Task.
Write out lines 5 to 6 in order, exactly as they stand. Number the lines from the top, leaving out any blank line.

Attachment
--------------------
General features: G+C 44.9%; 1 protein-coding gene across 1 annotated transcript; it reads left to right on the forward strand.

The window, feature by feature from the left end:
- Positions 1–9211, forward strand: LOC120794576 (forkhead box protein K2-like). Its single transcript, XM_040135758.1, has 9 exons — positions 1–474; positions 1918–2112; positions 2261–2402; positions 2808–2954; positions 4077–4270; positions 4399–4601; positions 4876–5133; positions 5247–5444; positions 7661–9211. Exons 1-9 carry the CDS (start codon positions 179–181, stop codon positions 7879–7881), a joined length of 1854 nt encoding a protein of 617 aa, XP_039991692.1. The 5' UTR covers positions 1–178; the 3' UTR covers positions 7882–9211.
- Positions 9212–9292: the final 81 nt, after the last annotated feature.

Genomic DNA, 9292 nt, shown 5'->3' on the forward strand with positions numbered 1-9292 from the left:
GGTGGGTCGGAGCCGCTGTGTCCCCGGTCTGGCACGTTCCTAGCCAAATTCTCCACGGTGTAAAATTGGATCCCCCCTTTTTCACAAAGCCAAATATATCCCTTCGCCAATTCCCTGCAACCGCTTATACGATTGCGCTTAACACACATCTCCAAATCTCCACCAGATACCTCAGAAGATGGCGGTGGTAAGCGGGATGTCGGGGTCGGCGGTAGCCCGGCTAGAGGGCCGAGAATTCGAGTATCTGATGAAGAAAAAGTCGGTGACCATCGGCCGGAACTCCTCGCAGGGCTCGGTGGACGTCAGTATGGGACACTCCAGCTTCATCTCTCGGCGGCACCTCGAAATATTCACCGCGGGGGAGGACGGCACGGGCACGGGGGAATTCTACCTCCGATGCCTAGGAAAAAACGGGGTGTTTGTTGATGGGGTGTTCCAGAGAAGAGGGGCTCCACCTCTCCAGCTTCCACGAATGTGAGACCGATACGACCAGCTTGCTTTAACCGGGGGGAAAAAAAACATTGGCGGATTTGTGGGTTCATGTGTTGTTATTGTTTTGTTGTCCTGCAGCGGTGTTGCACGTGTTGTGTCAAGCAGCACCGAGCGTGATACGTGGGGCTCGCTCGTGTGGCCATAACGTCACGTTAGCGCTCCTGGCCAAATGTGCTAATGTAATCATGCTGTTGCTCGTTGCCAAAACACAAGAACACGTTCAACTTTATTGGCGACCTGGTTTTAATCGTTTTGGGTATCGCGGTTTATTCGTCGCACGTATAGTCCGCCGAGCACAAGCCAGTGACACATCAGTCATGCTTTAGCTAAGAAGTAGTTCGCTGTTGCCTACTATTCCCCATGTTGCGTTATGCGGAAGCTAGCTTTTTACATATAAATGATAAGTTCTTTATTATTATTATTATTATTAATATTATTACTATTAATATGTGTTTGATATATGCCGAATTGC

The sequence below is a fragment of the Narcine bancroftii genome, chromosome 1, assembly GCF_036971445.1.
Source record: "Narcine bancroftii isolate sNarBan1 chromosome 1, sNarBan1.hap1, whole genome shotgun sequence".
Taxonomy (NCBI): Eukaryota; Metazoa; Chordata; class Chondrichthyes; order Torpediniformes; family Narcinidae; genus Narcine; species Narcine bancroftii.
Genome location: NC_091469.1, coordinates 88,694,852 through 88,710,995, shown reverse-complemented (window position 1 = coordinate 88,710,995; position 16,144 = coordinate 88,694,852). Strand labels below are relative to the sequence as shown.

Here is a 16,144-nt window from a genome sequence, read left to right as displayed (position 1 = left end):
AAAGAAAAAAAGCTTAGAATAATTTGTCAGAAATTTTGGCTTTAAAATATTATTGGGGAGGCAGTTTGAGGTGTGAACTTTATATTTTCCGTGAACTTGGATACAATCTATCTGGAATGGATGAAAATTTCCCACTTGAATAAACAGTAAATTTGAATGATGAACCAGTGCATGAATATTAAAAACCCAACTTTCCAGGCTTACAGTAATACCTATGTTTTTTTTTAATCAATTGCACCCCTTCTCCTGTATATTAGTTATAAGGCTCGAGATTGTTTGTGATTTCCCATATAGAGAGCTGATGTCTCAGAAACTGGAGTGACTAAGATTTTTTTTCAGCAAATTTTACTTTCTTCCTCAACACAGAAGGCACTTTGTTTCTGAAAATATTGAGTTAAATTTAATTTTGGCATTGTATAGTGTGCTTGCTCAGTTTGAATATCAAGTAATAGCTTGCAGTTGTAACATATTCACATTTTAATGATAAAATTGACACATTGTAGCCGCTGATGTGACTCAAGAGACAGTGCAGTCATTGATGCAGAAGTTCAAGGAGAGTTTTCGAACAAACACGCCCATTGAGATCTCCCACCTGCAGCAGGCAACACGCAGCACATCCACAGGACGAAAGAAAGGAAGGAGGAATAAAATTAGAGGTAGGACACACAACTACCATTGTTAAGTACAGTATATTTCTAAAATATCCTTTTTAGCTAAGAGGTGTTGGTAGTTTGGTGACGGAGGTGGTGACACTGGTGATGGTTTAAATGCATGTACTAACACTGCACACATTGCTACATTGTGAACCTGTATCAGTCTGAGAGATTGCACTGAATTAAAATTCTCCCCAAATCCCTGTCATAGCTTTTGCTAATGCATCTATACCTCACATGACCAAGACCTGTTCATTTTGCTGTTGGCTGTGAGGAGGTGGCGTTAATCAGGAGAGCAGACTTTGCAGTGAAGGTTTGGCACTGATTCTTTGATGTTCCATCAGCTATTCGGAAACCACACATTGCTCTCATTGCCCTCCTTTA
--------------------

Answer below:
Genomic DNA, 9292 nt, shown 5'->3' on the forward strand with positions numbered 1-9292 from the left:
GGTGGGTCGGAGCCGCTGTGTCCCCGGTCTGGCACGTTCCTAGCCAAATTCTCCACGGTGTAAAATTGGATCCCCCCTTTTTCACAAAGCCAAATATATCCCTTCGCCAATTCCCTGCAACCGCTTATACGATTGCGCTTAACACACATCTCCAAATCTCCACCAGATACCTCAGAAGATGGCGGTGGTAAGCGGGATGTCGGGGTCGGCGGTAGCCCGGCTAGAGGGCCGAGAATTCGAGTATCTGATGAAGAAAAAGTCGGTGACCATCGGCCGGAACTCCTCGCAGGGCTCGGTGGACGTCAGTATGGGACACTCCAGCTTCATCTCTCGGCGGCACCTCGAAATATTCACCGCGGGGGAGGACGGCACGGGCACGGGGGAATTCTACCTCCGATGCCTAGGAAAAAACGGGGTGTTTGTTGATGGGGTGTTCCAGAGAAGAGGGGCTCCACCTCTCCAGCTTCCACGAATGTGAGACCGATACGACCAGCTTGCTTTAACCGGGGGGAAAAAAAACATTGGCGGATTTGTGGGTTCATGTGTTGTTATTGTTTTGTTGTCCTGCAGCGGTGTTGCACGTGTTGTGTCAAGCAGCACCGAGCGTGATACGTGGGGCTCGCTCGTGTGGCCATAACGTCACGTTAGCGCTCCTGGCCAAATGTGCTAATGTAATCATGCTGTTGCTCGTTGCCAAAACACAAGAACACGTTCAACTTTATTGGCGACCTGGTTTTAATCGTTTTGGGTATCGCGGTTTATTCGTCGCACGTATAGTCCGCCGAGCACAAGCCAGTGACACATCAGTCATGCTTTAGCTAAGAAGTAGTTCGCTGTTGCCTACTATTCCCCATGTTGCGTTATGCGGAAGCTAGCTTTTTACATATAAATGATAAGTTCTTTATTATTATTATTATTATTAATATTATTACTATTAATATGTGTTTGATATATGCCGAATTGC